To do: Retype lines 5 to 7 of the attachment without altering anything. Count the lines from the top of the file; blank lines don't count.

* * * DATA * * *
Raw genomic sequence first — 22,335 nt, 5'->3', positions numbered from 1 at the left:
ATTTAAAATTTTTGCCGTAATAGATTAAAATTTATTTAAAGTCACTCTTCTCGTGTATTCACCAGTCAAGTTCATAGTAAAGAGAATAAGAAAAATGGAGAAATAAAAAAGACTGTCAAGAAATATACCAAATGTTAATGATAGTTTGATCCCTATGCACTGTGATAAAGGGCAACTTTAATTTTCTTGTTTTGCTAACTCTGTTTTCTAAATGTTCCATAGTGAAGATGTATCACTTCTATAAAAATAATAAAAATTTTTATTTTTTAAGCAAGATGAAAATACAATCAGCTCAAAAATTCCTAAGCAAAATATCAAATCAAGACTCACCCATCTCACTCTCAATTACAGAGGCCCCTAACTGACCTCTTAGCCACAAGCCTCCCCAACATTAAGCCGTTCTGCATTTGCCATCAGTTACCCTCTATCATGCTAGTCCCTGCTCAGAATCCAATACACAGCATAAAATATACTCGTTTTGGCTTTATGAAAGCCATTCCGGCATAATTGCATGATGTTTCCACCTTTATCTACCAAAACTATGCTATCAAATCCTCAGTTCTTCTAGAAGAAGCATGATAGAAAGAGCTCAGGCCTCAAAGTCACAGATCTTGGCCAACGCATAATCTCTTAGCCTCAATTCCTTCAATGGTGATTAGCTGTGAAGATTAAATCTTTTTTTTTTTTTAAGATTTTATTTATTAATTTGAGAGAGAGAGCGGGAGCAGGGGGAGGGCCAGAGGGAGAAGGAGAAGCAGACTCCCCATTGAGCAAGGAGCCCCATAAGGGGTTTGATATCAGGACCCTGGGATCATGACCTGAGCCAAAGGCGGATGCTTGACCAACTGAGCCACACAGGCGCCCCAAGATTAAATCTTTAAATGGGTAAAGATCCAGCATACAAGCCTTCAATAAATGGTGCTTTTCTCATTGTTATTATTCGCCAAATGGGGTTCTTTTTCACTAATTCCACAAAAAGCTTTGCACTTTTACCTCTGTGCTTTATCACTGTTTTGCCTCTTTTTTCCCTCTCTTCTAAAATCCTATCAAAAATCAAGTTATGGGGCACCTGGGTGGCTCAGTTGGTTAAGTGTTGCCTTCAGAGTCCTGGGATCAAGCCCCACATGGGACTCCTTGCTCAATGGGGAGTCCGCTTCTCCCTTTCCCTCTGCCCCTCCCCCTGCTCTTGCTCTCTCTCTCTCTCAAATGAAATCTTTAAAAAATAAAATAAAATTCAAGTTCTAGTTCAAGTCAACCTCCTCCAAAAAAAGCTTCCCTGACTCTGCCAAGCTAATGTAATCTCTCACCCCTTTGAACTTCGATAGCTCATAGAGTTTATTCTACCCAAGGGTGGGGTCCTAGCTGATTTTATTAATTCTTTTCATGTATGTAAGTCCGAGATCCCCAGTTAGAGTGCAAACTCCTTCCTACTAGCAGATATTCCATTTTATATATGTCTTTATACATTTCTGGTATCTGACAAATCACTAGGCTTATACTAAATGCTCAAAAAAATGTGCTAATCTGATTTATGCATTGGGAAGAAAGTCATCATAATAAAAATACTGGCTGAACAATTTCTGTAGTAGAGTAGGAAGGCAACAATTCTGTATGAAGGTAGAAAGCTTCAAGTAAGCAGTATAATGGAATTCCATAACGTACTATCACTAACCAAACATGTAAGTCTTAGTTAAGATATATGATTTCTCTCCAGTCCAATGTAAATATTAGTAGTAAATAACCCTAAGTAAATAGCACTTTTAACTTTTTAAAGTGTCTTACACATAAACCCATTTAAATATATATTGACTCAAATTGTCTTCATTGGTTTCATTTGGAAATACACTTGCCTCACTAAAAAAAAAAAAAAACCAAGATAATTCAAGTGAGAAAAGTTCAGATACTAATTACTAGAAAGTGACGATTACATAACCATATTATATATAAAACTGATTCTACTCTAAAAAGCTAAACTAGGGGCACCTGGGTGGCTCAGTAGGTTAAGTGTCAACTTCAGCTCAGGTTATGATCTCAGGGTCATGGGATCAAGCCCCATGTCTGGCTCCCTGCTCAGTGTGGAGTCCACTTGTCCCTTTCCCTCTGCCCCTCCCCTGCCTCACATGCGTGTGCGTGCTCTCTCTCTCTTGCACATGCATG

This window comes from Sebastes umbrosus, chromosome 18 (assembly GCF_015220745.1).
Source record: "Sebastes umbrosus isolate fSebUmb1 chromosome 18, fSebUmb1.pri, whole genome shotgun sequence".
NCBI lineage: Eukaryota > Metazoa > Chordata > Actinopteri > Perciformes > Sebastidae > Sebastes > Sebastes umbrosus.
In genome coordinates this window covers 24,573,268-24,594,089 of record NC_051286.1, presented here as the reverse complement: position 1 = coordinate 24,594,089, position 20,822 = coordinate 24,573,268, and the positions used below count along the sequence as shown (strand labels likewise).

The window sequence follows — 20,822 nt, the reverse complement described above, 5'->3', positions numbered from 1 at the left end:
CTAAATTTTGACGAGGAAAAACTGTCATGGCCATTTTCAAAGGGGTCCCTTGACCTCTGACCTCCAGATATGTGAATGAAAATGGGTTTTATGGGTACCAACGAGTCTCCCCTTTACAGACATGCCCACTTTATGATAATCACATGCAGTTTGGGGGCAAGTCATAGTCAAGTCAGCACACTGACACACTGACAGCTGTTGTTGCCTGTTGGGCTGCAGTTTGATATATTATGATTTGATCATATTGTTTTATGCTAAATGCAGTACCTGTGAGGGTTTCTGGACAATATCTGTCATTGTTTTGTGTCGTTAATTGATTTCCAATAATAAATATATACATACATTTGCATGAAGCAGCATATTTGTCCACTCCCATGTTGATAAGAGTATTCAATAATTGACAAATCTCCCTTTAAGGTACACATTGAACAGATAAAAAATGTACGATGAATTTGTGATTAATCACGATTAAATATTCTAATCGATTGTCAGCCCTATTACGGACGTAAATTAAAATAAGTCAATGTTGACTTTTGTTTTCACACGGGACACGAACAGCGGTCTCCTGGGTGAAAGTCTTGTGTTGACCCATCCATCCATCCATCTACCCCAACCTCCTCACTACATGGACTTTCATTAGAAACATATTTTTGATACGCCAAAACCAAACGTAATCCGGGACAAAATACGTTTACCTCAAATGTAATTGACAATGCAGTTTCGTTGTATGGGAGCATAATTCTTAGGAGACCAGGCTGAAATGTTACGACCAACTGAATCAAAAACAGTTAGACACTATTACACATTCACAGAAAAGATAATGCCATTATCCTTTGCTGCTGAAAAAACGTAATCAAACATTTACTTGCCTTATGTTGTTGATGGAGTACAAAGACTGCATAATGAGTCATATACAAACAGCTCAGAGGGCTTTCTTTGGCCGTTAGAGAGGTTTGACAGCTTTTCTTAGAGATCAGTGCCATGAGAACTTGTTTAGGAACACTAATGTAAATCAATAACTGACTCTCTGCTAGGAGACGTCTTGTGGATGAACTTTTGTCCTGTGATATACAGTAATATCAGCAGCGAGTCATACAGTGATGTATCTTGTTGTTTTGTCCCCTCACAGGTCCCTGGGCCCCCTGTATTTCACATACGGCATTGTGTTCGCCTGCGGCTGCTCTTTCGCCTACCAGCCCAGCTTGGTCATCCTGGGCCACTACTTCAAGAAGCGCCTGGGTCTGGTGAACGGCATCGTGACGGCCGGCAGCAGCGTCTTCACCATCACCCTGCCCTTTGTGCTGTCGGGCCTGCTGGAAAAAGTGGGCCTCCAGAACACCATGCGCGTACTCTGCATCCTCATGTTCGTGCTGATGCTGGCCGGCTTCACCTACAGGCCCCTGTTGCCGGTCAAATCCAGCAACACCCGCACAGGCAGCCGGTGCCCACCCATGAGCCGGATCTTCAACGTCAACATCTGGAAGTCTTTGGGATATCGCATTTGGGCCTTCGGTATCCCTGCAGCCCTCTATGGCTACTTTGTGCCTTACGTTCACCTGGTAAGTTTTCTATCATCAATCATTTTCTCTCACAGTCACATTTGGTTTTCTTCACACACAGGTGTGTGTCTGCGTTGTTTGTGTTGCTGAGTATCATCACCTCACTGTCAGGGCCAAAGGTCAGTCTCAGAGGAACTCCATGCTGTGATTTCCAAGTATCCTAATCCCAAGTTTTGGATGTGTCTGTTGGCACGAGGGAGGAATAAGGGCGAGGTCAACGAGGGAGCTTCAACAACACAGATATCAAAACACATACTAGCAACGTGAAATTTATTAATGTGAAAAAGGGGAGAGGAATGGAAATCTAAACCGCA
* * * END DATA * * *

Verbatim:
NCBI lineage: Eukaryota > Metazoa > Chordata > Actinopteri > Perciformes > Sebastidae > Sebastes > Sebastes umbrosus.
In genome coordinates this window covers 24,573,268-24,594,089 of record NC_051286.1, presented here as the reverse complement: position 1 = coordinate 24,594,089, position 20,822 = coordinate 24,573,268, and the positions used below count along the sequence as shown (strand labels likewise).

The window sequence follows — 20,822 nt, the reverse complement described above, 5'->3', positions numbered from 1 at the left end: